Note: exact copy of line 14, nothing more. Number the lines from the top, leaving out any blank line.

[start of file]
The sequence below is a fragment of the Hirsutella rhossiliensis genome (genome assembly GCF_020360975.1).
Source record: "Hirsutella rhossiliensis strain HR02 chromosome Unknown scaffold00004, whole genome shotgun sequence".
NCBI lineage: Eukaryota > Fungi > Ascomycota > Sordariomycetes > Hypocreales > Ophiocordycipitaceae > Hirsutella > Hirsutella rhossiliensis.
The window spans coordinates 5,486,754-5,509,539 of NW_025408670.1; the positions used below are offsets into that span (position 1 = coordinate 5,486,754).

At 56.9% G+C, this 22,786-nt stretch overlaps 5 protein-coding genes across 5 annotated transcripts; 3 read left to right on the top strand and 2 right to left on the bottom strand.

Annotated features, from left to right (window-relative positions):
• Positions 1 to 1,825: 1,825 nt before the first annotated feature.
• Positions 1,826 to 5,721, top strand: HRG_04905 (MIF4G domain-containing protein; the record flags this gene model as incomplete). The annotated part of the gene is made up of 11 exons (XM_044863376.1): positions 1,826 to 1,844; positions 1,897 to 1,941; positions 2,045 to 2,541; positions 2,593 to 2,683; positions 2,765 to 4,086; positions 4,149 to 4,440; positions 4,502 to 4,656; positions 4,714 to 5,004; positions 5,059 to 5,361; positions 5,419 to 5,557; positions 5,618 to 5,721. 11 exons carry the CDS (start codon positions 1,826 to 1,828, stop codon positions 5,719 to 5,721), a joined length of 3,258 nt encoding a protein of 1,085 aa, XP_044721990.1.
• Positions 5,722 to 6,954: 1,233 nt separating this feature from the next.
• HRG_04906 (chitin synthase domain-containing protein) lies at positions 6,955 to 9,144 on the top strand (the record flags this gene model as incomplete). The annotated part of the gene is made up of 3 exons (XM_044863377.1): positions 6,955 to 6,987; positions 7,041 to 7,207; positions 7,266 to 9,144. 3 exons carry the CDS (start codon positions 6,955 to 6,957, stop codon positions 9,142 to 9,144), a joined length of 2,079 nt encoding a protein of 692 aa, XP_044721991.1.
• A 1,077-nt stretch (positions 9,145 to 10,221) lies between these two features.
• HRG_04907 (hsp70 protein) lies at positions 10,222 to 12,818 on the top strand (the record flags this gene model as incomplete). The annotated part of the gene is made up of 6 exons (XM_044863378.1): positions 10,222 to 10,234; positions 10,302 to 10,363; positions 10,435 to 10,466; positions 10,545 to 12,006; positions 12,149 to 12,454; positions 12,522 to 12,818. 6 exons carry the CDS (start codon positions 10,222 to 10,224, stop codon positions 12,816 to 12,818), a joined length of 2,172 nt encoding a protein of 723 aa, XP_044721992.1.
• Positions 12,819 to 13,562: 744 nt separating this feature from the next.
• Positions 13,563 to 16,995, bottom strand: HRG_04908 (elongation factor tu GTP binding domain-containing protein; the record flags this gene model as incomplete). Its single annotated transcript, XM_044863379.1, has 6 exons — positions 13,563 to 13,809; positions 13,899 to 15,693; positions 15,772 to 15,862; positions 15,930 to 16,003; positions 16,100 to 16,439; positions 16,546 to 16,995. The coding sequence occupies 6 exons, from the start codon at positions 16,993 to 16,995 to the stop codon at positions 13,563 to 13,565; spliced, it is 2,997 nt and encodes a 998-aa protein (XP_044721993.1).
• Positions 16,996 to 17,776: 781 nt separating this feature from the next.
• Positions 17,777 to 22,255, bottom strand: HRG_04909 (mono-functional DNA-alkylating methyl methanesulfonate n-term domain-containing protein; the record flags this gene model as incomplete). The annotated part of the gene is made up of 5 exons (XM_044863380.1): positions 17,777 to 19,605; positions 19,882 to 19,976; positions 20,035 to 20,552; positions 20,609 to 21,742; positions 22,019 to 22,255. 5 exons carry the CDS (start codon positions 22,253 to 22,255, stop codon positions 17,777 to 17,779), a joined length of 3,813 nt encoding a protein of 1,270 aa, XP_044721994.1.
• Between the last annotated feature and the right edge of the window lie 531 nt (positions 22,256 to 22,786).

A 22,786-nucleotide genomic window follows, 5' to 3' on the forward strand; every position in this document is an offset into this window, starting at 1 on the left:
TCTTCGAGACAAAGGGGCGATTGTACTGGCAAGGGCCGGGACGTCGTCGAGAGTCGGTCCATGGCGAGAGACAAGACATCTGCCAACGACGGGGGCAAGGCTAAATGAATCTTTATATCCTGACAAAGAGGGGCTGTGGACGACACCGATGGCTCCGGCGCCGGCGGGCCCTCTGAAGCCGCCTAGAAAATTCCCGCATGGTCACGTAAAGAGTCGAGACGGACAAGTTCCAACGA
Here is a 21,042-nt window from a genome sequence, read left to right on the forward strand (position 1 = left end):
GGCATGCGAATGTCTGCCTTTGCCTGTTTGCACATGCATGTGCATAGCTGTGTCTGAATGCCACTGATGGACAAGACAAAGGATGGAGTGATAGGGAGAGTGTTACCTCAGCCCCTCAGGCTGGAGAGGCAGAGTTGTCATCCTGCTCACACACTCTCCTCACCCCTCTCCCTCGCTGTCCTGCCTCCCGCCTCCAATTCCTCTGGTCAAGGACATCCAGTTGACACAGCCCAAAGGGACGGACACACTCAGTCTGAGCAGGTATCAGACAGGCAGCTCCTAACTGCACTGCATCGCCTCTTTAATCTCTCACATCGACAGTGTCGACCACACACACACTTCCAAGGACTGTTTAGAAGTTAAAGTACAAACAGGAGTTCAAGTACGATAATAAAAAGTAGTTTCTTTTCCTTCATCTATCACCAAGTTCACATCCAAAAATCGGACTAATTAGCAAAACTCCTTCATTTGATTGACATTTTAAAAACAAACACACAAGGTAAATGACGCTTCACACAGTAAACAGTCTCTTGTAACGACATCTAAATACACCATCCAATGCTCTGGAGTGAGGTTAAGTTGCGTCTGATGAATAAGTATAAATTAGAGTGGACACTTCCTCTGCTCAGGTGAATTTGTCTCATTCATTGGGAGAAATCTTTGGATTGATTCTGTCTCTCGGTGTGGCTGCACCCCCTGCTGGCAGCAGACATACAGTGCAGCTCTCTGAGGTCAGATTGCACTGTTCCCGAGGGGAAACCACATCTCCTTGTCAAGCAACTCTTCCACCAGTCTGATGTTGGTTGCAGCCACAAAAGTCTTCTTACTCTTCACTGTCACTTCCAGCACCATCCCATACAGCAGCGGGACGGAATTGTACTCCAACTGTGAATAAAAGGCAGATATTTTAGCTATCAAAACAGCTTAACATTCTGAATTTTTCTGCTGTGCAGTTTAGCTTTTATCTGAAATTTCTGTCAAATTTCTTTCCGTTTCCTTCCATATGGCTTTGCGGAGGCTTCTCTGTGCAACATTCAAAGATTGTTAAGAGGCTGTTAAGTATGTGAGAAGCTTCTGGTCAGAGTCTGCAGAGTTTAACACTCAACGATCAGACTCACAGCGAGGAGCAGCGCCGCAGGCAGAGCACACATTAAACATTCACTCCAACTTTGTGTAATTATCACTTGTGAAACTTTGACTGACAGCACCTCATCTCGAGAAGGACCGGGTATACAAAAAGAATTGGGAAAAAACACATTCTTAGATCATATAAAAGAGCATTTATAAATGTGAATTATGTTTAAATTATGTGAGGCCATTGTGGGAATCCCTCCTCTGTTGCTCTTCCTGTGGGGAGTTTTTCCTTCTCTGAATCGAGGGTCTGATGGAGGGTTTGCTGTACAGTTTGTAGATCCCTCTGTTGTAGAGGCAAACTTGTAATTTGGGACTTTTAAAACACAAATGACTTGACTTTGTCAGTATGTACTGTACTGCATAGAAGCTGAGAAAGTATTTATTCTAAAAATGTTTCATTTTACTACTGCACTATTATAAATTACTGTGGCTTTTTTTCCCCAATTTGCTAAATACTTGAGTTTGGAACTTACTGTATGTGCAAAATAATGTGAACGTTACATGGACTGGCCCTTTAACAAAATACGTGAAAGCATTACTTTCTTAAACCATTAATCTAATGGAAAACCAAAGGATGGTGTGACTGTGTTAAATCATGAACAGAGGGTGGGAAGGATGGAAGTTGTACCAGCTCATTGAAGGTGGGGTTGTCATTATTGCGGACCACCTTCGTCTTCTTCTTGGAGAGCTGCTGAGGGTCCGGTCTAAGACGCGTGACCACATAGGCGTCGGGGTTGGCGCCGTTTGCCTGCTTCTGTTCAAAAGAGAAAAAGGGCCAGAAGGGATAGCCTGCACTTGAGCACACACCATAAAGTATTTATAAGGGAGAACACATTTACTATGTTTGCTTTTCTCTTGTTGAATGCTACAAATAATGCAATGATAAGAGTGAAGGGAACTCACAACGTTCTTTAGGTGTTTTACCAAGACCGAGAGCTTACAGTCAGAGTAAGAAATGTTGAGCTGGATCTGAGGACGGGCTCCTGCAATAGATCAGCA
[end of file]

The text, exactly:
• Positions 13,563 to 16,995, bottom strand: HRG_04908 (elongation factor tu GTP binding domain-containing protein; the record flags this gene model as incomplete). Its single annotated transcript, XM_044863379.1, has 6 exons — positions 13,563 to 13,809; positions 13,899 to 15,693; positions 15,772 to 15,862; positions 15,930 to 16,003; positions 16,100 to 16,439; positions 16,546 to 16,995. The coding sequence occupies 6 exons, from the start codon at positions 16,993 to 16,995 to the stop codon at positions 13,563 to 13,565; spliced, it is 2,997 nt and encodes a 998-aa protein (XP_044721993.1).